Friday, November 27, 2009

Diversity of Couples In Love

Love has no boundaries. Love is all inclusive. She is Jewish, and he is Christian. She is Muslim, and he is Hindu. She is Buddhist, and he is Baptist. She is Christian, and he is Humanist. She is black, and he is white. She is Asian, and he is Caucasian.

Of course we perform same faith, same culture and non-religious ceremonies, but this rather concise article addresses the greater diversity of couples in love. Also, the greater challenges.

Interfaith, interracial, intercultural marriages are increasing. By the time the couple stands in front of us on their wedding day, we have met many of them, and most certainly had numerous conversations and emails. Of significant importance, we have the answers to the questionnaires we provided to them.

Those questionnaires allow us to get to know a couple on a more intimate level for a personalized ceremony. In many instances we will have had conversations and written exchanges with parents and siblings. Not all situations allow for total family contact, but if we have any doubt, we simply ask the couple if they are open to contact with family members. When possible, our aim is to incorporate religious and cultural backgrounds of both families, and intertwine the elements to include, and bring those differences together, in one ceremony.

On occasion a couple enters into conversation with us with a sense of anxiety of how to please each family’s desire to have their culture or religion recognized. Sometimes, a family can cause undue pressure on a couple, as the couple seeks to please both parents. They are seeking balance , while hoping to have the ceremony incorporate their own ideas for the ceremony.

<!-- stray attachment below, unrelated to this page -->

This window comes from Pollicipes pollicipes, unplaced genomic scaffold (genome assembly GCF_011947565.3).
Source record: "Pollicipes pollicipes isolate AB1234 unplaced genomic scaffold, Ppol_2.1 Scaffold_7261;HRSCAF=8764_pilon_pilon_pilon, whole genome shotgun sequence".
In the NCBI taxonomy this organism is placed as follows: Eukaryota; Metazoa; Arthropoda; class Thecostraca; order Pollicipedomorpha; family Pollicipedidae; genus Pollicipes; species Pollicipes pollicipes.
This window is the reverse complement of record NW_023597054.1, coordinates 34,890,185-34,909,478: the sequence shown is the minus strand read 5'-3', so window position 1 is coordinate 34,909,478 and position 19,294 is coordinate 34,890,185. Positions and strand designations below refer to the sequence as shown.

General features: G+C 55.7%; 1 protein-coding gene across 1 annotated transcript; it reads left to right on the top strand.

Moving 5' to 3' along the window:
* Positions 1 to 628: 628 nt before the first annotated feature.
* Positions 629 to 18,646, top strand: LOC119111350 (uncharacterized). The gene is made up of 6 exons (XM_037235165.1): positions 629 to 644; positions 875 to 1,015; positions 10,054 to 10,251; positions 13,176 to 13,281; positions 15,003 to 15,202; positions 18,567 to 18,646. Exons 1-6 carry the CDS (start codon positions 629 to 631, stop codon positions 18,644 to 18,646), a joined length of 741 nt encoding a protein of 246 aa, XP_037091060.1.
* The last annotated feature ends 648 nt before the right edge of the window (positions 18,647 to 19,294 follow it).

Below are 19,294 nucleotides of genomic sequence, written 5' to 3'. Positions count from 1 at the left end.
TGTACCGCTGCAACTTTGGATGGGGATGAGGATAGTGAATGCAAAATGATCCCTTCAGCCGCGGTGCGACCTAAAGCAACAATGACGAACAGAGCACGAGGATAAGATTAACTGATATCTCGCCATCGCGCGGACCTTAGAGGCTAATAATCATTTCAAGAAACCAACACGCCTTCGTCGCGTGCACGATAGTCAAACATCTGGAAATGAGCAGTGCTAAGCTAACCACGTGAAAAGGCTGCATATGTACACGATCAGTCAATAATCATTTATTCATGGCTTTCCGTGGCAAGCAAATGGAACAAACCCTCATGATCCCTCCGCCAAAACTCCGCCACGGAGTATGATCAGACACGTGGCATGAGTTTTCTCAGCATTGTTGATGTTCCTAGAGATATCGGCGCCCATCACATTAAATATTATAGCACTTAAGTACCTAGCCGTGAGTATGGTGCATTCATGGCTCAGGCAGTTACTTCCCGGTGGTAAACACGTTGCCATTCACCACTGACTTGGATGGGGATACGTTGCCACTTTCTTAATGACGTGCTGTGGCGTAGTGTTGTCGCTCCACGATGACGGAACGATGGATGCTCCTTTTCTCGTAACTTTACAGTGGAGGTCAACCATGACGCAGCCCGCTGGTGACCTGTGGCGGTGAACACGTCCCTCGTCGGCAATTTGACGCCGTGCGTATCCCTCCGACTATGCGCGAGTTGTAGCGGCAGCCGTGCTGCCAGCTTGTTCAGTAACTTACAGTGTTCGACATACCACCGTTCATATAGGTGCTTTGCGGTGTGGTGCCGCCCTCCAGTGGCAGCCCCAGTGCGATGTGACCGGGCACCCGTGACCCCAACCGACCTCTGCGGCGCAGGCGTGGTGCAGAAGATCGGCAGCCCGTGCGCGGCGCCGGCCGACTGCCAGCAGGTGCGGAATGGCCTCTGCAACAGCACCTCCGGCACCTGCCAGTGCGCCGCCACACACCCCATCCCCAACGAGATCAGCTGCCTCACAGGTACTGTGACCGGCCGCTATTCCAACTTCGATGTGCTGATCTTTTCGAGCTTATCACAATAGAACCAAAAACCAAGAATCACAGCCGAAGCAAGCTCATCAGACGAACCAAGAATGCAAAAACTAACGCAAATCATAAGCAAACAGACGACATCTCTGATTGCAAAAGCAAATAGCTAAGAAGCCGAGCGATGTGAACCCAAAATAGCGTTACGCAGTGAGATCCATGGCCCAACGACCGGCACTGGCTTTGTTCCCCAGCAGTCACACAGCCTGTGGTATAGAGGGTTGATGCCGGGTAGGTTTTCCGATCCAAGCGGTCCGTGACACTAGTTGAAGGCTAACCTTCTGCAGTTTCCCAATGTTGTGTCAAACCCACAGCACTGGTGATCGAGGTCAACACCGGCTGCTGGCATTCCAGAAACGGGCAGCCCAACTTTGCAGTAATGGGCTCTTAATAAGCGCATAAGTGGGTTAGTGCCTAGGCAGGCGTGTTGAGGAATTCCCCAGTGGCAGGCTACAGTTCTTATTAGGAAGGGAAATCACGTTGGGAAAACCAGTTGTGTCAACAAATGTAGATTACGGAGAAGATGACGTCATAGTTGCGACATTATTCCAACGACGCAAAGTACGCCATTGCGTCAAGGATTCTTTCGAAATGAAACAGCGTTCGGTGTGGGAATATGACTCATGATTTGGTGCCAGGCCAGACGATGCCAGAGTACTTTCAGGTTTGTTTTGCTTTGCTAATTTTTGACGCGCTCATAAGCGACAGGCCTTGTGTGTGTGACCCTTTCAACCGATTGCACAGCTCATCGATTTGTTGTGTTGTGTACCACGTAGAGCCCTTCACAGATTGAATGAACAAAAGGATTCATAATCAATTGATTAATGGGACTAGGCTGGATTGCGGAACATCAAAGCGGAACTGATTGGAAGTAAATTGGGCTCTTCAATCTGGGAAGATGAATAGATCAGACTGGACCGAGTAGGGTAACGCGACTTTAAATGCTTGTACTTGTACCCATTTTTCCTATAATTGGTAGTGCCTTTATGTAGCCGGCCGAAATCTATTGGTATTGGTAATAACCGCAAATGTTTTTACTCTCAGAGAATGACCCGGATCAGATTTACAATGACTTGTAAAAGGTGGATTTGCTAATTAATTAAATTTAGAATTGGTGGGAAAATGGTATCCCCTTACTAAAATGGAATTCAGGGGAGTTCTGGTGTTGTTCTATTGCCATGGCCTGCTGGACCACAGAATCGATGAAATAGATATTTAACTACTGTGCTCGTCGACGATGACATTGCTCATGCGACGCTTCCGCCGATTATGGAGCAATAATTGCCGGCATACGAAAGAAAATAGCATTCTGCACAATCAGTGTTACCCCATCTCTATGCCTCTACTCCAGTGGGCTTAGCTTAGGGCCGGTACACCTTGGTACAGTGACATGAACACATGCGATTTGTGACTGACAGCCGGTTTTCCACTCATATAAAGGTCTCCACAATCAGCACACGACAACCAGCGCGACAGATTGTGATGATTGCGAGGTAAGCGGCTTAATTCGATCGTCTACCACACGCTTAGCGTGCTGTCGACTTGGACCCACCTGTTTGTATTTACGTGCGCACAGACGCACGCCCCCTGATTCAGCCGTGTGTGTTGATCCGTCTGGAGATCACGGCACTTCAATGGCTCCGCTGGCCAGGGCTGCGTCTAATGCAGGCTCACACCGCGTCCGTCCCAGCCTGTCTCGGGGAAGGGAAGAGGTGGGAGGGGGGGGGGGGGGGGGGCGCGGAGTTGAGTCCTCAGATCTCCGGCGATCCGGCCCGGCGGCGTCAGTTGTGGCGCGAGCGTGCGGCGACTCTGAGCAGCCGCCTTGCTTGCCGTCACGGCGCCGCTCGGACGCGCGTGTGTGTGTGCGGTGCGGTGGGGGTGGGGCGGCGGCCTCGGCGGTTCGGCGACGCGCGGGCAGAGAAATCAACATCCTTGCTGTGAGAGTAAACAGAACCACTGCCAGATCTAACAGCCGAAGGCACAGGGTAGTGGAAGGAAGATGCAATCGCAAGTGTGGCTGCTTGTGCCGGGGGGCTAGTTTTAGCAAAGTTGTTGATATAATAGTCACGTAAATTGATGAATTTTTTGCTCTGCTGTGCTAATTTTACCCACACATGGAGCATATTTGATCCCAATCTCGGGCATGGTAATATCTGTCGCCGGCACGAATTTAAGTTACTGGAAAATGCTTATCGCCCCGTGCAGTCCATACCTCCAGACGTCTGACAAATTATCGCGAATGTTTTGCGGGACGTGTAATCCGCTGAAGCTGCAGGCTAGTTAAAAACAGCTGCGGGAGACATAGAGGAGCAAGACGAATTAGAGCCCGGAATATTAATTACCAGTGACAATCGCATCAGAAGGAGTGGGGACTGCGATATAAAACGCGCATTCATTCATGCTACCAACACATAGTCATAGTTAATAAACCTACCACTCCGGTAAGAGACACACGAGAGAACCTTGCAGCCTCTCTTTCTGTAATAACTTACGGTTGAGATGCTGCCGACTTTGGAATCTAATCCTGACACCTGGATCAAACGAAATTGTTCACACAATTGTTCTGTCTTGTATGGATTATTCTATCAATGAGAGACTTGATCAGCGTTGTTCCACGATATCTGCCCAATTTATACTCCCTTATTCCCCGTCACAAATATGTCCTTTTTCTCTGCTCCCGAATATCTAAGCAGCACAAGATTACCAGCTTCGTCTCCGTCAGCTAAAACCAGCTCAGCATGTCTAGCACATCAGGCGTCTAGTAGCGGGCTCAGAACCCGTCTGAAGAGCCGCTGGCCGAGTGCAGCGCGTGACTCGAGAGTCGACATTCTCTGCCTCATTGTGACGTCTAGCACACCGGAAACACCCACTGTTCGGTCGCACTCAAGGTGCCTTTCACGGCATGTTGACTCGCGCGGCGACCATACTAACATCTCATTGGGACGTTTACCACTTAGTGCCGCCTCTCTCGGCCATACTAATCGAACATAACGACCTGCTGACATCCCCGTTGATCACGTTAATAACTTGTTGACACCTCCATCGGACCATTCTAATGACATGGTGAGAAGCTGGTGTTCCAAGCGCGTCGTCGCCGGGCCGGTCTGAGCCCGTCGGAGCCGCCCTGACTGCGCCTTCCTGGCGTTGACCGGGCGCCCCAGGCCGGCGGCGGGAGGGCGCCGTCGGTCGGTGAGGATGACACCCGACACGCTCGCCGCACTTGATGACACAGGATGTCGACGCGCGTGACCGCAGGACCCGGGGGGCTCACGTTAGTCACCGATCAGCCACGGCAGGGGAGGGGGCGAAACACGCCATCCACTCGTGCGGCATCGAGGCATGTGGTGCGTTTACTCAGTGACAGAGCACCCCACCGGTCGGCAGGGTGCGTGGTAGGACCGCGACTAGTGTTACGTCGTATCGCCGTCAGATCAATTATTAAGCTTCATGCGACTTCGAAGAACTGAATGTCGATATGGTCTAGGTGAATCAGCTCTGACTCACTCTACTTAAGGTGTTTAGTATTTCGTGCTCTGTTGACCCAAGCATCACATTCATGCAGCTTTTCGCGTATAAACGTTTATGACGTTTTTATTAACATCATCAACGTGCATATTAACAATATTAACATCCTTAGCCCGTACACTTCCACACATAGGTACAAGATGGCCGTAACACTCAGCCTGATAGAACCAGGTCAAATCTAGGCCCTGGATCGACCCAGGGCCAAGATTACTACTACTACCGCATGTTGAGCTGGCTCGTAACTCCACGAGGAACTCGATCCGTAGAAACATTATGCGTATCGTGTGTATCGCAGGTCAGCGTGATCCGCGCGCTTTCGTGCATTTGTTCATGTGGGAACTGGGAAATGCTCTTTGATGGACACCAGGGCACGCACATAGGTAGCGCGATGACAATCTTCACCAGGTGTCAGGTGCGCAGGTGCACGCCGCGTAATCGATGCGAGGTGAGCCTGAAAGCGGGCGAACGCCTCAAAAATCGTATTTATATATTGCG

There are times when the minister must serve as the spokesperson for the couple to families, indicating the couples desire to be generous regarding family wishes. Parents may need to be reminded that their children are diligently seeking to incorporate the families, for it is a time of family bonding; but, this wedding is about the love of their children and their desires to reflect their personal hopes and dreams. THIS WEDDING will seek to personally engage and honor families, while giving priority to the couple.

It is a message which is generally quite difficult for many children to express to their families, especially when parents with strong religious or cultural leanings forget that this wedding must build a very permanent bridge between the families. Therefore the couple, with their minister, are determined to integrate as much familiarity as is possible with selected elements to reach that comfort zone for all.

There are some common denominators with these diversified couplings. Most couples have known each other for many years before deciding to get married. Both are well educated, accomplished in their professions, or highly educated for beginning their journey. Many are financially independent from each other. In a large majority of the cases, the parents are immigrants, and the children were born and raised in this country.